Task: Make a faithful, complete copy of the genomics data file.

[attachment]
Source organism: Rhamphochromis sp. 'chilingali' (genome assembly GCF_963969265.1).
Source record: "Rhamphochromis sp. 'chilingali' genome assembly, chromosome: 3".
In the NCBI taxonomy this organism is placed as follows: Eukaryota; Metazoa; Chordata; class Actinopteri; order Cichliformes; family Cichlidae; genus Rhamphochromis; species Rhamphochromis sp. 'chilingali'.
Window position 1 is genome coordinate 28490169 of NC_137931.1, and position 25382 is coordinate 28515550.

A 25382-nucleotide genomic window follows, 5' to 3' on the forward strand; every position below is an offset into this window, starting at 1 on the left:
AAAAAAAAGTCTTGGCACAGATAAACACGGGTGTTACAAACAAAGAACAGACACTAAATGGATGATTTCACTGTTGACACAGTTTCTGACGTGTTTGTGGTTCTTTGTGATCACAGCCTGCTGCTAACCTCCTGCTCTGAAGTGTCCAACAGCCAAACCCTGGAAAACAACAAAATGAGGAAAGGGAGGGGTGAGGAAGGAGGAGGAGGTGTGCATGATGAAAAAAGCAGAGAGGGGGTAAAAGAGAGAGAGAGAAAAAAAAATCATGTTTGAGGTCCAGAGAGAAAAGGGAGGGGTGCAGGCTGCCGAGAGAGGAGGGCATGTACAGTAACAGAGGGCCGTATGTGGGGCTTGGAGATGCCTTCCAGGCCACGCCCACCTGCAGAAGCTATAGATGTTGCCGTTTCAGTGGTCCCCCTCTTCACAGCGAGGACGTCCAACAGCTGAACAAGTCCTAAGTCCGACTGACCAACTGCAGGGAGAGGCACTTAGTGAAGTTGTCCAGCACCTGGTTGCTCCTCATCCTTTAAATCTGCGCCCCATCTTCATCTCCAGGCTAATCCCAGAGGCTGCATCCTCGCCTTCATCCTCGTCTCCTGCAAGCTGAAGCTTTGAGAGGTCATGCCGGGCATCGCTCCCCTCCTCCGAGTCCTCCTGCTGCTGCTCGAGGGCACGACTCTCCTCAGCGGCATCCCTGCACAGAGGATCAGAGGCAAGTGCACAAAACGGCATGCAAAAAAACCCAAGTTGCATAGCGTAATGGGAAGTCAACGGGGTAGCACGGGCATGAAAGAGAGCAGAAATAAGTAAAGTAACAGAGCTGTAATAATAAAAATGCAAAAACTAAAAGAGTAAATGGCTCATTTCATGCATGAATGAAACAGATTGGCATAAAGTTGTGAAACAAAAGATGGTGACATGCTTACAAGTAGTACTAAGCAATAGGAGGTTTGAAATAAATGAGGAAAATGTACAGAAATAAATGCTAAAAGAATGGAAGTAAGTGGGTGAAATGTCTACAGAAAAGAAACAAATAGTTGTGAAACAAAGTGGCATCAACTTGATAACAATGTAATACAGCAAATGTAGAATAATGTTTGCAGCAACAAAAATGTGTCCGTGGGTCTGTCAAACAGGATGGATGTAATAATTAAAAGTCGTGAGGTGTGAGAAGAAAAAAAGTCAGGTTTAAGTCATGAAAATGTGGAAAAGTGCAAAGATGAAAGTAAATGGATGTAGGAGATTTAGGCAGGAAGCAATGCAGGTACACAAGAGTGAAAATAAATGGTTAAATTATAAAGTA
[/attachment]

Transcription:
Source organism: Rhamphochromis sp. 'chilingali' (genome assembly GCF_963969265.1).
Source record: "Rhamphochromis sp. 'chilingali' genome assembly, chromosome: 3".
In the NCBI taxonomy this organism is placed as follows: Eukaryota; Metazoa; Chordata; class Actinopteri; order Cichliformes; family Cichlidae; genus Rhamphochromis; species Rhamphochromis sp. 'chilingali'.
Window position 1 is genome coordinate 28490169 of NC_137931.1, and position 25382 is coordinate 28515550.

A 25382-nucleotide genomic window follows, 5' to 3' on the forward strand; every position below is an offset into this window, starting at 1 on the left:
AAAAAAAAGTCTTGGCACAGATAAACACGGGTGTTACAAACAAAGAACAGACACTAAATGGATGATTTCACTGTTGACACAGTTTCTGACGTGTTTGTGGTTCTTTGTGATCACAGCCTGCTGCTAACCTCCTGCTCTGAAGTGTCCAACAGCCAAACCCTGGAAAACAACAAAATGAGGAAAGGGAGGGGTGAGGAAGGAGGAGGAGGTGTGCATGATGAAAAAAGCAGAGAGGGGGTAAAAGAGAGAGAGAGAAAAAAAAATCATGTTTGAGGTCCAGAGAGAAAAGGGAGGGGTGCAGGCTGCCGAGAGAGGAGGGCATGTACAGTAACAGAGGGCCGTATGTGGGGCTTGGAGATGCCTTCCAGGCCACGCCCACCTGCAGAAGCTATAGATGTTGCCGTTTCAGTGGTCCCCCTCTTCACAGCGAGGACGTCCAACAGCTGAACAAGTCCTAAGTCCGACTGACCAACTGCAGGGAGAGGCACTTAGTGAAGTTGTCCAGCACCTGGTTGCTCCTCATCCTTTAAATCTGCGCCCCATCTTCATCTCCAGGCTAATCCCAGAGGCTGCATCCTCGCCTTCATCCTCGTCTCCTGCAAGCTGAAGCTTTGAGAGGTCATGCCGGGCATCGCTCCCCTCCTCCGAGTCCTCCTGCTGCTGCTCGAGGGCACGACTCTCCTCAGCGGCATCCCTGCACAGAGGATCAGAGGCAAGTGCACAAAACGGCATGCAAAAAAACCCAAGTTGCATAGCGTAATGGGAAGTCAACGGGGTAGCACGGGCATGAAAGAGAGCAGAAATAAGTAAAGTAACAGAGCTGTAATAATAAAAATGCAAAAACTAAAAGAGTAAATGGCTCATTTCATGCATGAATGAAACAGATTGGCATAAAGTTGTGAAACAAAAGATGGTGACATGCTTACAAGTAGTACTAAGCAATAGGAGGTTTGAAATAAATGAGGAAAATGTACAGAAATAAATGCTAAAAGAATGGAAGTAAGTGGGTGAAATGTCTACAGAAAAGAAACAAATAGTTGTGAAACAAAGTGGCATCAACTTGATAACAATGTAATACAGCAAATGTAGAATAATGTTTGCAGCAACAAAAATGTGTCCGTGGGTCTGTCAAACAGGATGGATGTAATAATTAAAAGTCGTGAGGTGTGAGAAGAAAAAAAGTCAGGTTTAAGTCATGAAAATGTGGAAAAGTGCAAAGATGAAAGTAAATGGATGTAGGAGATTTAGGCAGGAAGCAATGCAGGTACACAAGAGTGAAAATAAATGGTTAAATTATAAAGTA